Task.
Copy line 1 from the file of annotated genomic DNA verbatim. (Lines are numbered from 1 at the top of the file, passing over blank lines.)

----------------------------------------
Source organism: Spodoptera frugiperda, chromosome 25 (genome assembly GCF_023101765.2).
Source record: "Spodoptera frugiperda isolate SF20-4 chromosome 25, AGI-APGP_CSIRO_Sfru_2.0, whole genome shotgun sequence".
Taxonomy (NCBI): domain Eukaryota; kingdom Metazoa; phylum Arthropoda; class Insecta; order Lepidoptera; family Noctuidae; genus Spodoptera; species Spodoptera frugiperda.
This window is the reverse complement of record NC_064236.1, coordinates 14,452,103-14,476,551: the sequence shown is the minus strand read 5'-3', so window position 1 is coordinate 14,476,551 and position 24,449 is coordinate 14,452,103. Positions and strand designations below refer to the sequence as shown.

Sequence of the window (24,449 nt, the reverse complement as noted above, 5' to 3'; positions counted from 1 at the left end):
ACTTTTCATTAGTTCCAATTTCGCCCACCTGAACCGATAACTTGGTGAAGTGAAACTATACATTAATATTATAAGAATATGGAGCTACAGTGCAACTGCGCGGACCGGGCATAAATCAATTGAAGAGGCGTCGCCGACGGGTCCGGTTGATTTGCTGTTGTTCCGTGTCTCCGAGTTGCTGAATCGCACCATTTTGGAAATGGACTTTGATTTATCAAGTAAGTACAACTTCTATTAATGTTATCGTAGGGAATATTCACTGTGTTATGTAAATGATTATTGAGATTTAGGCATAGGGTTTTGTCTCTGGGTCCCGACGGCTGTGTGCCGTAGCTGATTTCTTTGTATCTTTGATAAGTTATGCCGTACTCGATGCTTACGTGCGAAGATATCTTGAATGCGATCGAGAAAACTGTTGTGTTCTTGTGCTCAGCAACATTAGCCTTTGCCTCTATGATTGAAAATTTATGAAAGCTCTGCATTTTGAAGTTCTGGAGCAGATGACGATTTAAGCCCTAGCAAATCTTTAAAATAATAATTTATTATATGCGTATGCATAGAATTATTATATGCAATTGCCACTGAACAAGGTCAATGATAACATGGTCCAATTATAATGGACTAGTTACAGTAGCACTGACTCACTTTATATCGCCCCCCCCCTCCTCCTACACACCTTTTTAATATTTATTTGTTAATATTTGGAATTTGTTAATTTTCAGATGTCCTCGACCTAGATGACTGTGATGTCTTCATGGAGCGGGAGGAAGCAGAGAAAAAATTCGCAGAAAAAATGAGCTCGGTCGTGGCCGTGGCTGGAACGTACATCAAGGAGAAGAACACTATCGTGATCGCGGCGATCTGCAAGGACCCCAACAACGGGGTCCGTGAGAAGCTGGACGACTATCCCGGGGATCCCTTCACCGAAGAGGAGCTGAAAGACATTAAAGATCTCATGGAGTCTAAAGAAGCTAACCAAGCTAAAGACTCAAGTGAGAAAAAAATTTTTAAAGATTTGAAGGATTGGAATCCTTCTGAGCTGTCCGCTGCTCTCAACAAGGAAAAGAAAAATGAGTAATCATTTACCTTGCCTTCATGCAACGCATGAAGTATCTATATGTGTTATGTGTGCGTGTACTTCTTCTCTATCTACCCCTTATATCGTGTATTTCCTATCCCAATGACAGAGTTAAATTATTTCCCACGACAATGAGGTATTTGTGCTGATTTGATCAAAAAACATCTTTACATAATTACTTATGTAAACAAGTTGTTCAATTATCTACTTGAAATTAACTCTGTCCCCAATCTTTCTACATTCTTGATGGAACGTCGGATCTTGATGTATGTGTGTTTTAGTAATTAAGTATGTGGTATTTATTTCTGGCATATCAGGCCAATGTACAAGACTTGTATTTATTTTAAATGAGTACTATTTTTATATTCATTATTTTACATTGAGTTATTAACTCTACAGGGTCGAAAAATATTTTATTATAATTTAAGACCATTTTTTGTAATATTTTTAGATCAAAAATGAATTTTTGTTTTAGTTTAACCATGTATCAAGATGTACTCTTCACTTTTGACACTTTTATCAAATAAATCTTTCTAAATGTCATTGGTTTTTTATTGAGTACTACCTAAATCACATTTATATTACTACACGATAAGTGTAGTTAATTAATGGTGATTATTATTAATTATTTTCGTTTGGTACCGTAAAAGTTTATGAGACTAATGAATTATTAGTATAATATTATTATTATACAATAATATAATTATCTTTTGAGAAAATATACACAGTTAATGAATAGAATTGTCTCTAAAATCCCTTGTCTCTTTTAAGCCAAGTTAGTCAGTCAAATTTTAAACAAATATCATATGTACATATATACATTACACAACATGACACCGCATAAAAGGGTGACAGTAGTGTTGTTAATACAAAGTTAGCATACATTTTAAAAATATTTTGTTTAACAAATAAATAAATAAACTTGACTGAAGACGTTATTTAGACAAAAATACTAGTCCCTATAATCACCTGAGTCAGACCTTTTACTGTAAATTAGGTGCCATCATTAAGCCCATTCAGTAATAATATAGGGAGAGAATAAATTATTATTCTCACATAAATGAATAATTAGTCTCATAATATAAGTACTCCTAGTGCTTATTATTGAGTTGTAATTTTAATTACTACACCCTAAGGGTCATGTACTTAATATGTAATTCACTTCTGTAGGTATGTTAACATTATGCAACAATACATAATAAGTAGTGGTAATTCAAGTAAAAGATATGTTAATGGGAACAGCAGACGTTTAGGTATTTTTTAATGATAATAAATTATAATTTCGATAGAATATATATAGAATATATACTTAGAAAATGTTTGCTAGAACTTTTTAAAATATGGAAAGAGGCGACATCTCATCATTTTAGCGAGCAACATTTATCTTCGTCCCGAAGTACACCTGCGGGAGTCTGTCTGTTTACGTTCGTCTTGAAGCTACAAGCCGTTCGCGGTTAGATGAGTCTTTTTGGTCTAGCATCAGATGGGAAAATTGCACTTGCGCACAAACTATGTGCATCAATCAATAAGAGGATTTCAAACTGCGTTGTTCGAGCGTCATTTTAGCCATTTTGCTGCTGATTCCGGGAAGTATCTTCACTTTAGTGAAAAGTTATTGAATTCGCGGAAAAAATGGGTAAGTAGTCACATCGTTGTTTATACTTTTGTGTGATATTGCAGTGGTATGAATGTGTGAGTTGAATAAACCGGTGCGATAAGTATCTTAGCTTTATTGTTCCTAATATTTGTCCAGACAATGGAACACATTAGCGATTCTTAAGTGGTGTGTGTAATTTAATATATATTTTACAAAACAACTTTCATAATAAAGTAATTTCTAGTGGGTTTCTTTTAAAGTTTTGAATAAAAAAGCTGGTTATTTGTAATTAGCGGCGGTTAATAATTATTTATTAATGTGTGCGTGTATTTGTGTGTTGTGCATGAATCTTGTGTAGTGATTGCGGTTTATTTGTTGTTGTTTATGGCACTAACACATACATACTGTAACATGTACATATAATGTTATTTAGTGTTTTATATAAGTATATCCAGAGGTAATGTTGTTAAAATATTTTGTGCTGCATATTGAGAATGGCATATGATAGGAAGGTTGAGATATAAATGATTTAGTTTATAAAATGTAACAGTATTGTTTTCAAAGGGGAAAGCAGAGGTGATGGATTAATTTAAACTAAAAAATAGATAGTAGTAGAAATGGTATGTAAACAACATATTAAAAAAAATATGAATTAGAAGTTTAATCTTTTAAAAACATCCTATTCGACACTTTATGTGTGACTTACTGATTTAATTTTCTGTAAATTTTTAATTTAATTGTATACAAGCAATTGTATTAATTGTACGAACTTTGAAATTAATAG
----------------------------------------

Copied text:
Source organism: Spodoptera frugiperda, chromosome 25 (genome assembly GCF_023101765.2).